Free Trade Agreements with Their Pros and Cons
Six Advantages and Seven Disadvantages and Their Possible Solutions
Free trade agreements are treaties that regulate the tariffs, taxes, and duties that countries impose on their imports and exports. The most well-known U.S. regional trade agreement is the North American Free Trade Agreement.
Free trade agreements are designed to increase trade between two countries. Increased international trade has six main advantages:
1. Increased economic growth. The U.S. Trade Representative Office estimates that NAFTA increased U.S. economic growth by 0.5 percent a year.
2. More dynamic business climate. Often, businesses were protected before the agreement. These local industries risked becoming stagnant and non-competitive on the global market. With the protection removed, they have the motivation to become true global competitors.
3. Lower government spending. Many governments subsidize local industry segments. After the trade agreement removes subsidies, those funds can be put to better use.
4. Foreign direct investment. Investors will flock to the country. This adds capital to expand local industries and boost domestic businesses. It also brings in U.S. dollars to many formerly isolated countries.
5. Expertise. Global companies have more expertise than domestic companies to develop local resources. That's especially true in mining, oil drilling, and manufacturing. Free trade agreements allow the global firms access to these business opportunities. When the multi-nationals partner with local firms to develop the resources, they train them on the best practices. That gives local firms access to these new methods.
6. Technology transfer. Local companies also receive access to the latest technologies from their multinational partners. As local economies grow, so do job opportunities. Multi-national companies provide job training to local employees.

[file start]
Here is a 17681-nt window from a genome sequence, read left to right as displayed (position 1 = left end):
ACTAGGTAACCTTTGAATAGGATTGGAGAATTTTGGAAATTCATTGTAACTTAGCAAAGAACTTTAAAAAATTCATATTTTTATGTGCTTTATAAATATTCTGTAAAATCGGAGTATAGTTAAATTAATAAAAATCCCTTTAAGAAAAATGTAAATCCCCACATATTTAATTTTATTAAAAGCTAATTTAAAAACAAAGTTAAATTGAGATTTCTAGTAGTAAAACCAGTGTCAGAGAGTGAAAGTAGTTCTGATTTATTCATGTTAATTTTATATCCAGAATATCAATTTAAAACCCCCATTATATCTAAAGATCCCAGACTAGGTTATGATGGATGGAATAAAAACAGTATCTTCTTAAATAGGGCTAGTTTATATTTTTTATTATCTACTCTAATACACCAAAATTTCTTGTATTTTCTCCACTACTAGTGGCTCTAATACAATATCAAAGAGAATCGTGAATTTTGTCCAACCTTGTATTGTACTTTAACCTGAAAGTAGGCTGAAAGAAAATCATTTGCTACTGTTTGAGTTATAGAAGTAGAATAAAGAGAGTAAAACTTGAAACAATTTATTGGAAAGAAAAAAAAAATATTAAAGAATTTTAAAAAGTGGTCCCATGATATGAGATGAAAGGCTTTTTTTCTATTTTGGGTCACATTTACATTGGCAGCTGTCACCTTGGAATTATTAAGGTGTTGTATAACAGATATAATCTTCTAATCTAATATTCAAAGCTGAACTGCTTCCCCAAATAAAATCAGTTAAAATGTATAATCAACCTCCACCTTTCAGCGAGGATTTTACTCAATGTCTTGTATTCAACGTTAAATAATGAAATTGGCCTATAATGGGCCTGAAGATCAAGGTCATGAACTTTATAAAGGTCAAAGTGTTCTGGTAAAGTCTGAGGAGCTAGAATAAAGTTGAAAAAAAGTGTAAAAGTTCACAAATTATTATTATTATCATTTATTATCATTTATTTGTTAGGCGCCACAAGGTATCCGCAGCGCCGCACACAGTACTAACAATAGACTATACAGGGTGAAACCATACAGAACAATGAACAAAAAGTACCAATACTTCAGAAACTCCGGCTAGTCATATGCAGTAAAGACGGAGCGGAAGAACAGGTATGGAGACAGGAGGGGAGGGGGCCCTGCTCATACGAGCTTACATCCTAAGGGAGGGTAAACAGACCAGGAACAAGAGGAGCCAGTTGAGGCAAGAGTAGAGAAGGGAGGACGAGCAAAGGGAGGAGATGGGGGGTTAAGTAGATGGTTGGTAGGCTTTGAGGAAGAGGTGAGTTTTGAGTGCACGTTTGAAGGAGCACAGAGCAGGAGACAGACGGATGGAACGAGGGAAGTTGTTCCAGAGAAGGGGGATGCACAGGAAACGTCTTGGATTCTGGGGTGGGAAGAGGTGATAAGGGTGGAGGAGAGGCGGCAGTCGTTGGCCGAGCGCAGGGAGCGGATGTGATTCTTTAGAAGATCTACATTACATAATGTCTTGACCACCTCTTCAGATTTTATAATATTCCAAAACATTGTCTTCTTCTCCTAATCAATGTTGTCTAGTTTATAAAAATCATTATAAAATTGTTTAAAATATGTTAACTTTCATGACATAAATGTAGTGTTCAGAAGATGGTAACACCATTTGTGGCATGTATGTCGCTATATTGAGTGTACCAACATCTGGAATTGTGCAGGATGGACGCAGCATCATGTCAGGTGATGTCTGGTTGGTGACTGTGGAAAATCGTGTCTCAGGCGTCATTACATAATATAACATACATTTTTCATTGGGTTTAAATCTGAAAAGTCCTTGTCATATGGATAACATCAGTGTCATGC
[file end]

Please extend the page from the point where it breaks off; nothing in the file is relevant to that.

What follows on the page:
The biggest criticism of free trade agreements is that they are responsible for job outsourcing. There are seven total disadvantages:
1. Increased job outsourcing. Why does that happen? Reducing tariffs on imports allows companies to expand to other countries. Without tariffs, imports from countries with a low cost of living cost less. It makes it difficult for U.S. companies in those same industries to compete, so they may reduce their workforce. Many U.S. manufacturing industries did, in fact, lay off workers as a result of NAFTA. One of the biggest criticisms of NAFTA is that it sent jobs to Mexico.
2. Theft of intellectual property. Many developing countries don't have laws to protect patents, inventions, and new processes. The laws they do have aren't always strictly enforced. As a result, corporations often have their ideas stolen. They must then compete with lower-priced domestic knock-offs.
3. Crowd out domestic industries. Many emerging markets are traditional economies that rely on farming for most employment. These small family farms can't compete with subsidized agri-businesses in the developed countries. As a result, they lose their farms and must look for work in the cities. This aggravates unemployment, crime, and poverty.
4. Poor working conditions. Multi-national companies may outsource jobs to emerging market countries without adequate labor protections. As a result, women and children are often subjected to grueling factory jobs in sub-standard conditions.
5. Degradation of natural resources. Emerging market countries often don’t have many environmental protections. Free trade leads to depletion of timber, minerals, and other natural resources. Deforestation and strip-mining reduce their jungles and fields to wastelands.
6. Destruction of native cultures. As development moves into isolated areas, indigenous cultures can be destroyed. Local peoples are uprooted. Many suffer disease and death when their resources are polluted.
7. Reduced tax revenue. Many smaller countries struggle to replace revenue lost from import tariffs and fees.
Trade protectionism is rarely the answer. High tariffs only protect domestic industries in the short term. But, in the long term, global corporations will hire the cheapest workers wherever they are in the world to make higher profits.
The best solutions are regulations within the agreements that protect against the disadvantages. Environmental safeguards can prevent destruction of natural resources and cultures. Labor laws prevent poor working conditions. The World Trade Organization enforces free trade agreement regulations.
Developed economies can reduce their agribusiness subsidies, keeping emerging market farmers in business. They can help local farmers develop sustainable practices. They can then market them as such to consumers who value that.
Countries can insist that foreign companies build local factories as part of the agreement. They can require these companies to share technology and train local workers.